Agenda item

Reconciling Policy, Performance and Resources (RPPR)


12.1     The report was introduced by Philip Baker (Assistant Chief Executive).  He outlined that  this is the start of scrutiny’s engagement in the budget setting process for 2022/23 and beyond. The State of the County report considered by Cabinet in July set out the detailed financial planning context for rest of the year and beyond.  However, the financial and policy position remains one of uncertainty and there have been a number of developments since July which will be covered in a RPPR report to Cabinet in September 2021.   There have also been a number of significant Government announcements which include:


  • There will be a three-year financial settlement following the spending review which is likely to be published on 27 October 2021.


  • The Government is aiming for a balanced budget from the financial years 2023/24 through to 2025/26.


  • The Government has announced plans for Health and Social Care reform which will be funded by a 1.25% levy on National Insurance contributions made by employers and employees. Details will be set out in a White paper which will be published later in the year. The impact on East Sussex could be significant in terms of the local care market and on local health partners.


12.2     The Committee discussed the report and a summary of the key points discussed is set out below.


  • In response to a query regarding the one-off reserve contribution referred to in paragraph 1.5 of the covering report, Members were informed by Ian Gutsell (Chief Finance Officer) that due to the pandemic some of the pressures included in earlier financial planning had not occurred.  As a result an opportunity had arisen to explore into the autumn the use of £8.855m one-off funding for investment in areas that will help better manage future demand for services or support the delivery of priorities such as highways or climate change.  It was also clarified that the savings set out in the report are ‘legacy savings’ resulting from decisions taken in previous years and that the Medium Term Financial Plan for next year does not contain plans for new savings to be identified.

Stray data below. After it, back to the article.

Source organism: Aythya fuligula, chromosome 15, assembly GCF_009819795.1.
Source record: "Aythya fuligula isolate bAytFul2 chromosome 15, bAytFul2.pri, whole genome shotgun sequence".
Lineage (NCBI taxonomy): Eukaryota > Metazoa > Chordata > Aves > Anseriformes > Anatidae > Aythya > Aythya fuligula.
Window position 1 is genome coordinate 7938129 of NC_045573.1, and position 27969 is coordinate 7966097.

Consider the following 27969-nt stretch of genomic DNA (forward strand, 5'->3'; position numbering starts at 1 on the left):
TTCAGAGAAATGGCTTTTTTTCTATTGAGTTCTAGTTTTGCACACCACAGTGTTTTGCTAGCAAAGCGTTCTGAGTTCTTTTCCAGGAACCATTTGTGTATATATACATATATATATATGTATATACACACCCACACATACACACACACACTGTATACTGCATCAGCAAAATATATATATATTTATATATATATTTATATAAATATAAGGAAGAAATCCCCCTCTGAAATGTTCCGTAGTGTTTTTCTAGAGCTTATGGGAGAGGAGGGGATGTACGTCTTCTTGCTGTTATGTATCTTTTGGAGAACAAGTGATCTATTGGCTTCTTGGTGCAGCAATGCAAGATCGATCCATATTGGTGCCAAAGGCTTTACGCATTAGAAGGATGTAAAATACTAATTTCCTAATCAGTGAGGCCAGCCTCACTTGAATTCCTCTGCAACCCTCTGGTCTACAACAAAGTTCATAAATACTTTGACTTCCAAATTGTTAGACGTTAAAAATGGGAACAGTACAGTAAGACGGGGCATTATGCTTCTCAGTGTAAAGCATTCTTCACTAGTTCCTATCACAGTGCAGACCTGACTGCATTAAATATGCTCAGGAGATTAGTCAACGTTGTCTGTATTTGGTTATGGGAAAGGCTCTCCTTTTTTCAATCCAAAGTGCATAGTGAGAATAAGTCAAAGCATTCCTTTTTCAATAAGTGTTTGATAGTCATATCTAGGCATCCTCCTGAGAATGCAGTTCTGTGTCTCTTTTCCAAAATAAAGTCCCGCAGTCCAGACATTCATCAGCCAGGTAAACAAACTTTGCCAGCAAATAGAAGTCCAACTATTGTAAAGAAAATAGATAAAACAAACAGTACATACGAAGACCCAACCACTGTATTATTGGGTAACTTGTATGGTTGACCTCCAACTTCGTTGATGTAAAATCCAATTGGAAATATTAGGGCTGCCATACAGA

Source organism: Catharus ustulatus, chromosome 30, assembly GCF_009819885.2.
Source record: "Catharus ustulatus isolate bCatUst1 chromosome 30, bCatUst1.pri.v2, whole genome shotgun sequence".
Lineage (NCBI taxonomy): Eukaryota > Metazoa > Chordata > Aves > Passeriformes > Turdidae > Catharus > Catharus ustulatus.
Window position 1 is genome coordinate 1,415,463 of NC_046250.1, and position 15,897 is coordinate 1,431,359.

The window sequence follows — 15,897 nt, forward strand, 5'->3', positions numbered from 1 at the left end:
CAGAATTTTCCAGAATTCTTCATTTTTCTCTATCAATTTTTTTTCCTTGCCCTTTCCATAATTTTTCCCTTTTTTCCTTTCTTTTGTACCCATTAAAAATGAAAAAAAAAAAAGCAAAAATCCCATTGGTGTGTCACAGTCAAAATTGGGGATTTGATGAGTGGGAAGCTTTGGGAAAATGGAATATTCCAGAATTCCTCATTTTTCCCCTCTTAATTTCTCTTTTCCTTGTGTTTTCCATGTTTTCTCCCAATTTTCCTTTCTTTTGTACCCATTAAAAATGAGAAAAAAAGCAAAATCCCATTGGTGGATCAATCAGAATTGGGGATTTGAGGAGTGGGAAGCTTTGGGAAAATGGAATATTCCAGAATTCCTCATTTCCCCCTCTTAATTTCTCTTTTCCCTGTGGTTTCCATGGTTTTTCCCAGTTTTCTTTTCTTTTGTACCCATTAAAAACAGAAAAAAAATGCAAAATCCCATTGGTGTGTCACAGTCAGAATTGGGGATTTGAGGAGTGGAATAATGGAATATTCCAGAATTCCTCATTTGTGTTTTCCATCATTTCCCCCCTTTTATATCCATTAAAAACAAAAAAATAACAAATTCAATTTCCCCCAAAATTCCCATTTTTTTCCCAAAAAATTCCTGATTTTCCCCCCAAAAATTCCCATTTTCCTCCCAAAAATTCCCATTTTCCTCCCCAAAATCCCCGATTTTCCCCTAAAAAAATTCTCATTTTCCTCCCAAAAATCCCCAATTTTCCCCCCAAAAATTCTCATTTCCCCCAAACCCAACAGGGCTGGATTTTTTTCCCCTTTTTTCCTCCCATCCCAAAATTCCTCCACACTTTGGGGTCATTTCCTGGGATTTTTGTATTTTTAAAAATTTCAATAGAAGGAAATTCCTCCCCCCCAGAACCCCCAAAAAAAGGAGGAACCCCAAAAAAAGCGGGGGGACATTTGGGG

• The Committee asked about the steps being taken to address delays in children and young people receiving a diagnosis from Children and Adolescent Mental Health Services (CAMHS).   In response the Alison Jeffery (Director of Children Services) informed Members that the Department is in discussion with colleagues from the local NHS Trust about what can be done to streamline the referral pathway and deliver quicker responses.  Work is also being undertaken to raise awareness amongst the wider workforce of neural diversity in children. It is hoped this will result in more children and young people gaining access to support in a more timely manner, without necessarily requiring a formal diagnosis.  Furthermore, additional funding has been provided by central government to support children’s mental health.  The Department are therefore actively engaging with NHS partners to help ensure the best use of the funding.  
  • With regard to the Government’s announcement of introducing a cap on care costs, it was clarified to Members that the national insurance uplift for employers and employees will come in to force in April 2022.   The change to what people pay, however, will not be introduced until October 2023.    It was also clarified that is anticipated that the cap will be applied to care costs and will not cover costs such as accommodation and that the department are waiting on further detail about, for example, what the additional funding from central government will be allocated to.

12.3     The Committee RESOLVED to establish an RPPR scrutiny review board to consider the developing Portfolio Plans and Medium Term Financial Plan and to submit Scrutiny’s final comments on them to Cabinet in January 2022.


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